Andrews’ Experiments with Carbon Dioxide (CO2)
From 1861 to 1870 Andrews carried out his famous experiments on the effect of temperature and pressure on the volume of carbon dioxide. Andrews made a systematic study of the effect of pressure on the volume of gases at different temperatures. He used a simple apparatus (Figure 1) for the purpose. The apparatus consists of a thick-walled glass capillary tube T containing the gas which is enclosed with a drop of mercury. The capillary tube T is sealed into the metal compression chamber, M, by means of liquid-tight want. The chamber, M, contained water and is connected through C to an exactly similar chamber with a glass tube of the type T but containing air. This latter tube served as a manometer. The experimental gas is contained in the capillary tube T. The pressure applied on the water by screwing up the screw, S, is hydraulically transmitted from water to the volume of the air. The upper part of the carbon dioxide tube was surrounded by a heating bath so that the temperature could be varied.
The volumes of the same mass of carbon dioxide at different pressures and at different constant temperatures were plotted by Andrews to obtain the curves shown in (Figure 2). These curves are known as Isothermals as each curve represents P-V data at a given temperature.
Consider the isothermal corresponding to the temperature T10 C. When the pressure is low the volume is large as at A. As the pressure is increased the volume decreases nearly in accordance with Boyle’s taw. When a certain volume B is reached liquefaction starts, the volume decreases rapidly but the pressure remains constant. The isothermal is horizontal until all of the gas is liquefied and the point C is reached. The portion CD of the isothermal represents the effect of pressure on the volume of liquid carbon dioxide. This part is steep, almost vertical, indicating that the liquid is much less compressible than the gas. AB represents the behavior of carbon dioxide gas. Along with BC both liquid and gas exist side by side (co-exist) and are in equilibrium, the pressure remaining the same. The pressure is not dependent on the relative quantities of liquid and gas. It will be seen later that the pressure at which a liquid and its vapor are in equilibrium at a given temperature, and known as the vapor pressure of the liquid, is an important quantity.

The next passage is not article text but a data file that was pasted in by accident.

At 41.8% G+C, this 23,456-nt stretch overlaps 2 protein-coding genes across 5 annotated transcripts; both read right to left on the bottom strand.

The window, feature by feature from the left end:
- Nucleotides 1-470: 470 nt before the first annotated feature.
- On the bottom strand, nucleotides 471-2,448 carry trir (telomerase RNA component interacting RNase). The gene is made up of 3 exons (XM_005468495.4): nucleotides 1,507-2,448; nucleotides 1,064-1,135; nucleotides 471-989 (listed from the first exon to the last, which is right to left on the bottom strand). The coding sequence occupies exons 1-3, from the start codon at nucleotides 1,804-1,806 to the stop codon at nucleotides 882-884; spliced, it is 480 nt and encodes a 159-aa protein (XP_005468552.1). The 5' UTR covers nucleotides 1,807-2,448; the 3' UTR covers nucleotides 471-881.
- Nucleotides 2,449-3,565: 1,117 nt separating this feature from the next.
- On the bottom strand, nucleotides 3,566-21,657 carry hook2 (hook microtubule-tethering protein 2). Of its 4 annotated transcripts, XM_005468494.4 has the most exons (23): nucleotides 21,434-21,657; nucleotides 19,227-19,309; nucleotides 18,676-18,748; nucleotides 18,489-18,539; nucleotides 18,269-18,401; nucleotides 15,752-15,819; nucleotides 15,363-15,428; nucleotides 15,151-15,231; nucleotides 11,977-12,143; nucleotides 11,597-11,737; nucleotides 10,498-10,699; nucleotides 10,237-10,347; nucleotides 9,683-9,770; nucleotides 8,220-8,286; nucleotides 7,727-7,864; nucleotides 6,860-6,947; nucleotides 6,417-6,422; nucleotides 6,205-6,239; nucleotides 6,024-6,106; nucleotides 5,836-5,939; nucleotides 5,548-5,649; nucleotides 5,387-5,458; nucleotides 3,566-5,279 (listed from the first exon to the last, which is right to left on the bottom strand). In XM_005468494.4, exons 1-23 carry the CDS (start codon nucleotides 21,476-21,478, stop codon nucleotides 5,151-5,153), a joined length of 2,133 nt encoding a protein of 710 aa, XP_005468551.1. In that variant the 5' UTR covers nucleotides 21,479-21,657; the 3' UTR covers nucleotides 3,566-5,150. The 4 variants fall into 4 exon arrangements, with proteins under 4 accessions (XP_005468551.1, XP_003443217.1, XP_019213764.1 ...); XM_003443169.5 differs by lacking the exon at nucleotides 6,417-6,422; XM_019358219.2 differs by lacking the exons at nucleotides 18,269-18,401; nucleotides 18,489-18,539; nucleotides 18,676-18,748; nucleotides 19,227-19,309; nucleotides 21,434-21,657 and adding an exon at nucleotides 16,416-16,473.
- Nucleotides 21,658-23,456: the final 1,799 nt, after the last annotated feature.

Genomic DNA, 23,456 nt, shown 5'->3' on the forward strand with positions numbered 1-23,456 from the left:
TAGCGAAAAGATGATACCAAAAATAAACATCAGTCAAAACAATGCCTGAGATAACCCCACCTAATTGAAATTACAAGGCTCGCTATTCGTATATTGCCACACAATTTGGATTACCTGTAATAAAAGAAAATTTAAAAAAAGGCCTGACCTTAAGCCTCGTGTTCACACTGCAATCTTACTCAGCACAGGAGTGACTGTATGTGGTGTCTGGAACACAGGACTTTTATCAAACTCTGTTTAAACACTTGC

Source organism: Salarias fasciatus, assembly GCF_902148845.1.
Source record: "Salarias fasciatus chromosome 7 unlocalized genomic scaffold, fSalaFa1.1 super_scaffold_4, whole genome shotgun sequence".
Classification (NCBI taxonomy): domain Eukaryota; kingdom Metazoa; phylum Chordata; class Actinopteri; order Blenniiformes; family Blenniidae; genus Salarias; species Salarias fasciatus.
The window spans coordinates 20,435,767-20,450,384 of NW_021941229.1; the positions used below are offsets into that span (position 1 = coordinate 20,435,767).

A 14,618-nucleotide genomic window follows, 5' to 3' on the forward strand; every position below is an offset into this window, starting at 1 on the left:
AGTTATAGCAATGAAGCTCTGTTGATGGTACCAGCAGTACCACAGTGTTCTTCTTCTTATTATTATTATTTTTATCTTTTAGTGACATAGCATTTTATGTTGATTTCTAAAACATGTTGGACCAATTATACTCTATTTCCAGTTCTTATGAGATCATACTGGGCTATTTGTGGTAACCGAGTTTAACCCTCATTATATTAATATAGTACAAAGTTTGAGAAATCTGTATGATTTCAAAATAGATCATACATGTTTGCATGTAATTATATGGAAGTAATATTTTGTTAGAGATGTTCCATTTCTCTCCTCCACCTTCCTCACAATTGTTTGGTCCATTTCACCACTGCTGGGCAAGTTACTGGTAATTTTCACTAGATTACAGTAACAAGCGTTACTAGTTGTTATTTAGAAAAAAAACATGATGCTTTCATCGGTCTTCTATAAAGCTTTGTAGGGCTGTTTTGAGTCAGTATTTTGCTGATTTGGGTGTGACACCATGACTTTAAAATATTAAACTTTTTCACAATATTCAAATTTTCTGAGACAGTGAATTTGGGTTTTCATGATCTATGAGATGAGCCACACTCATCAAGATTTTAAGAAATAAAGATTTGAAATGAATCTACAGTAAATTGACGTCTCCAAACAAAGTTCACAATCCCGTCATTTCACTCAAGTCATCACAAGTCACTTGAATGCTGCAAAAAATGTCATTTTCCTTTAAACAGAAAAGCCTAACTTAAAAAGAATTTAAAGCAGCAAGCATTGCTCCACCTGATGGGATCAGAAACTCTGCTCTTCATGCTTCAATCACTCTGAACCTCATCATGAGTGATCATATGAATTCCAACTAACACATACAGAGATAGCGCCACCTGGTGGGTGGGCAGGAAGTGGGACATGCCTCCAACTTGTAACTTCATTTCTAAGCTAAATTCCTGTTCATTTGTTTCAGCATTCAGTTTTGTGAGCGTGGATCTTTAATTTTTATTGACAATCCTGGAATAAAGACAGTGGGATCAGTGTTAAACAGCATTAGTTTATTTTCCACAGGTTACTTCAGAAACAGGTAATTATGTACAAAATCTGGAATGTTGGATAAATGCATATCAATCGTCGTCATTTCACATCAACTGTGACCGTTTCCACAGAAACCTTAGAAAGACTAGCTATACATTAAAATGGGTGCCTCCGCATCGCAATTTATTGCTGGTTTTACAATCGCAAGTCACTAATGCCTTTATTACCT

The isothermal at T10 C shows the same characteristic as that for T10C except that the horizontal portion showing the range of co-existence of liquid and gas is shorter than that for T10C. At higher temperature the horizontal portion gets rapidly shorter and. in fact at 31.1°C and above there is no horizontal portion at all. At 31.10 there is just a slight hump showing a very short range of co-existence of liquid and gas. Andrews found that in the liquefaction of carbon dioxide the temperature 31.10 C was critical in the sense that at any temperature above this value carbon dioxide gas could not he Liquefied even at a pressure of 300 to 400 atmospheres; whereas below this temperature, a much lower pressure would be, sufficient to liquefy the gas. Subsequently, it was found that for all gases this is a common phenomenon, the temperature depending on nature. The following critical phenomena can, therefore, be defined;
- This temperature above which a gas cannot be liquefied, however high the pressure may be, called the critical temperature of the gas.
- The pressure which is just sufficient to bring about the liquefaction of the gas at the critical temperature is known as the critical pressure.
- The volume occupied by 1 mole of the substance at the critical pressure and temperature is called the critical volume.
- The pressure-volume curve at the critical temperature is likewise referred to as the critical isotherm.
- All gases equally remote from the critical temperature behave similarly to Boyle’s law.
- There is no essential difference between easily liquefiable and permanent gases. All gases can be liquefied below their critical temperatures by the mere application of pressure.